Heavy Haul Driver Reporting High Earnings - Sound Realistic?

Topic 31257 | Page 1

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Harvey C.'s Comment
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I saw an article summarize a small portion of the comments made by people who were reporting what their job was and how much they made. I went to the actual BuzzFeed discussion to see if anything had been left out, took quite a bit of scrolling as this guy's post was 7 days ago. The only editing made in the article was to remove some repetition. Obviously this is a specialized field and the guy is an owner operator , but the earnings still seem high than what I would expect and am asking here if maybe anything was left out (depreciation on truck or lease payments?).


marquianlackland 7 days ago I’m a heavy haul truck driver I haul wind turbines aircraft wings engines i made $847,689.23 so far this year and on a load right now hauling a wide load right now after taxes after taxes and fuel permits escorts this year I take home $326k more or less

Owner Operator:

An owner-operator is a driver who either owns or leases the truck they are driving. A self-employed driver.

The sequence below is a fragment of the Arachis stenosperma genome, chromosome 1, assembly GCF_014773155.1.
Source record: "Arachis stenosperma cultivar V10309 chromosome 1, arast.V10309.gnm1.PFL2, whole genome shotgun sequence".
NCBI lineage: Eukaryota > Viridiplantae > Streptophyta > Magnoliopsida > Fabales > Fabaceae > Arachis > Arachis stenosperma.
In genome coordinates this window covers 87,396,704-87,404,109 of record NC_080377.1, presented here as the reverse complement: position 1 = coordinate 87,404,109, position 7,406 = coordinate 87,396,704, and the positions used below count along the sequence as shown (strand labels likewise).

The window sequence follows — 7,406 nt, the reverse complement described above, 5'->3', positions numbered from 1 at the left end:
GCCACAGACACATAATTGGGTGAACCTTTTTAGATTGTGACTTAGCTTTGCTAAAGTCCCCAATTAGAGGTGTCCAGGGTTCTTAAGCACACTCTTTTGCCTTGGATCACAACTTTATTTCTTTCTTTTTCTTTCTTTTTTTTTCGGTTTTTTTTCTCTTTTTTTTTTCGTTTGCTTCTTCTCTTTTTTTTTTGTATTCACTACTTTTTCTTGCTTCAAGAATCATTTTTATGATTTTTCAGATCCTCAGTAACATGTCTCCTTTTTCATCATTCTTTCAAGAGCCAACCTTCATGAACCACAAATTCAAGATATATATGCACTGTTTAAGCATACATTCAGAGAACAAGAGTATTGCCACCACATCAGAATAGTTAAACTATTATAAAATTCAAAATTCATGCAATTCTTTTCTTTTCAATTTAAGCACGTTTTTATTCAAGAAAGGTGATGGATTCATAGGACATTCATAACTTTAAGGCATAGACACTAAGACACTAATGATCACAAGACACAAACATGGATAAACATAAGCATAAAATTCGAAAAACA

Anne A. (G13Momcat)'s Comment
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A VERY good friend of ours in Youngstown works for Transport National. We really wanted to sign Tom up, a few years back, but we aren't in the hiring area, and own a bit'o property, so can't just 'up & move.' It IS/WAS 'invitation only,' .. and our pal Gunner recommended Tom.

Yes, IMHO .... as an O/O for a specialty hauler, that IS plausible. Our pal in Y'town made WELL OVER $100K HIS FIRST YEAR, company. He had 13 years of FLATBED and TANK experience, going in. He's still there six years later, and we are too meek to even discuss money when we see him, haha! (What ya don't know, won't make you cry! (J/K!)?!?)